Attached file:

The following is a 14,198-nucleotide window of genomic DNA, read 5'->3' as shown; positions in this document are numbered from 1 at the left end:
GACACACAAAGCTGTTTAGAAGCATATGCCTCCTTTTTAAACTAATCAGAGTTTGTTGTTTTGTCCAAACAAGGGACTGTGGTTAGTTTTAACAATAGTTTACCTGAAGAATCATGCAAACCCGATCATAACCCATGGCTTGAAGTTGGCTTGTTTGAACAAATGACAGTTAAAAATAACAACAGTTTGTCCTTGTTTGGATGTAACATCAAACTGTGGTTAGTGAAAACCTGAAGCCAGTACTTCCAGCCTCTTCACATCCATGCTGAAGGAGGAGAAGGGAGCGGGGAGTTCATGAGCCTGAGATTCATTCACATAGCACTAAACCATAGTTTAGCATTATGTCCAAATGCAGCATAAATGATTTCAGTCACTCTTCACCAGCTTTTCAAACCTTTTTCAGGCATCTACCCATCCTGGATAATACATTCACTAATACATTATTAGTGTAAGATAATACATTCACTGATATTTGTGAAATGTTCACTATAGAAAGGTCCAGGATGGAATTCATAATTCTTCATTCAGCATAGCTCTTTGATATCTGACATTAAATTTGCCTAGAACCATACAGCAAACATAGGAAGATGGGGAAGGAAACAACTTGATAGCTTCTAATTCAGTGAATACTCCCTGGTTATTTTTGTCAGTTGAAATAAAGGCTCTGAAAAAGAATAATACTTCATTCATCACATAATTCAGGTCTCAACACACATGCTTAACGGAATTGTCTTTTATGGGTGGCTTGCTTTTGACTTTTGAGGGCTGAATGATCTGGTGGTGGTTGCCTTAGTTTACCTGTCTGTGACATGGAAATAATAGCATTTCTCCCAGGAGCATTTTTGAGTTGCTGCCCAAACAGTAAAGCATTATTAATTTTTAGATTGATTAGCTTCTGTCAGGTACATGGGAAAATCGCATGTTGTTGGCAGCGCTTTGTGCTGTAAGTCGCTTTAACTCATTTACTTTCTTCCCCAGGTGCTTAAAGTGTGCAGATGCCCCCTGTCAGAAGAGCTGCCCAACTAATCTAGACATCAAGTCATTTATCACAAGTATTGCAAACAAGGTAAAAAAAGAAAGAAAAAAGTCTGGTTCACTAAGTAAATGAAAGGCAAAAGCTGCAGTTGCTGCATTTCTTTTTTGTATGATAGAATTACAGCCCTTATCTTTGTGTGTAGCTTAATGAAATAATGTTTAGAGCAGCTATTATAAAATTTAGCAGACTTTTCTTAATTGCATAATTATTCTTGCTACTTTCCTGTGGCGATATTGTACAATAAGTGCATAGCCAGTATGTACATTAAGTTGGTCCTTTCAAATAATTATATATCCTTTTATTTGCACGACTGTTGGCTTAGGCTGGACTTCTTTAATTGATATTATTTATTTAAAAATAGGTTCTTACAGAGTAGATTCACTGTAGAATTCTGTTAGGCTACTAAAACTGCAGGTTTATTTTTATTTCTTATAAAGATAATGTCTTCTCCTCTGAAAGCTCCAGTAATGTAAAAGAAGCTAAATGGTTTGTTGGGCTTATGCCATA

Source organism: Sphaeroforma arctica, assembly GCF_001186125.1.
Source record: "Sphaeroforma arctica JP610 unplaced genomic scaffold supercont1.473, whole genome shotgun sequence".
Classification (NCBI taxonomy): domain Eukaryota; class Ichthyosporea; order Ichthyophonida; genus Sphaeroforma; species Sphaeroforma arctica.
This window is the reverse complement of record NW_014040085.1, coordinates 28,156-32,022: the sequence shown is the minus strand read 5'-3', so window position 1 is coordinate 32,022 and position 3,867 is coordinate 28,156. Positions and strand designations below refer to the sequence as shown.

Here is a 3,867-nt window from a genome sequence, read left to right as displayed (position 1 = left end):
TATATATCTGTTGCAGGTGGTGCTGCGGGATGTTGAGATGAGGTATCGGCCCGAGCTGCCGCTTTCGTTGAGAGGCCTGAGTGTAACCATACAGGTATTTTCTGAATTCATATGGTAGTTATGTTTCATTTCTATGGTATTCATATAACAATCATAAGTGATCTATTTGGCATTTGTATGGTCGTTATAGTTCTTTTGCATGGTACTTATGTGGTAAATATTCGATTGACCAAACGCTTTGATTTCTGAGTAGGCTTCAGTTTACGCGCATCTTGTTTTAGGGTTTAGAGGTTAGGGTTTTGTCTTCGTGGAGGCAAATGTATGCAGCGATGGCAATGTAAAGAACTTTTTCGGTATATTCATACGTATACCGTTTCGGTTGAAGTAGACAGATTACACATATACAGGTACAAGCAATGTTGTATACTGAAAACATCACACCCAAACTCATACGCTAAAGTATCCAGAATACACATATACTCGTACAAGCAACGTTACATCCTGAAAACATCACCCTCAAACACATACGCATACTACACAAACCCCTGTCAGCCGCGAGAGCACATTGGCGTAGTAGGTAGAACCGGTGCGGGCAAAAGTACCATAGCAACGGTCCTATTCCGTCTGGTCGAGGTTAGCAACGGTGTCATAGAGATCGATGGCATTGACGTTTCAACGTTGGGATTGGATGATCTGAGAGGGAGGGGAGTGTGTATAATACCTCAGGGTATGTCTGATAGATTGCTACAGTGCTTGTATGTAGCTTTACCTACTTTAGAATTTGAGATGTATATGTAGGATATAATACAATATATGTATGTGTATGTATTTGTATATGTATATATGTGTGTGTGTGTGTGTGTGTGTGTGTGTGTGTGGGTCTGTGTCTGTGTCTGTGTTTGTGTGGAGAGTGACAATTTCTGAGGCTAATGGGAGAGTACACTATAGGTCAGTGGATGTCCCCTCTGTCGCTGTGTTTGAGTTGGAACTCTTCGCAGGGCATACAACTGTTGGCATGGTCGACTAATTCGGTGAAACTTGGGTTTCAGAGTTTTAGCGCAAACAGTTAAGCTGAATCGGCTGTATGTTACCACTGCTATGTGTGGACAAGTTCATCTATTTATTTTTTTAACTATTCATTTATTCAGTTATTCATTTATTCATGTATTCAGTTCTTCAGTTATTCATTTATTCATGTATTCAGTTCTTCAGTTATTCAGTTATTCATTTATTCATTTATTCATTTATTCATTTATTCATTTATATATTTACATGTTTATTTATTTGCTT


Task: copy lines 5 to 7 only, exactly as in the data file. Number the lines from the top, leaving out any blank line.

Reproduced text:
Classification (NCBI taxonomy): domain Eukaryota; class Ichthyosporea; order Ichthyophonida; genus Sphaeroforma; species Sphaeroforma arctica.
This window is the reverse complement of record NW_014040085.1, coordinates 28,156-32,022: the sequence shown is the minus strand read 5'-3', so window position 1 is coordinate 32,022 and position 3,867 is coordinate 28,156. Positions and strand designations below refer to the sequence as shown.

Here is a 3,867-nt window from a genome sequence, read left to right as displayed (position 1 = left end):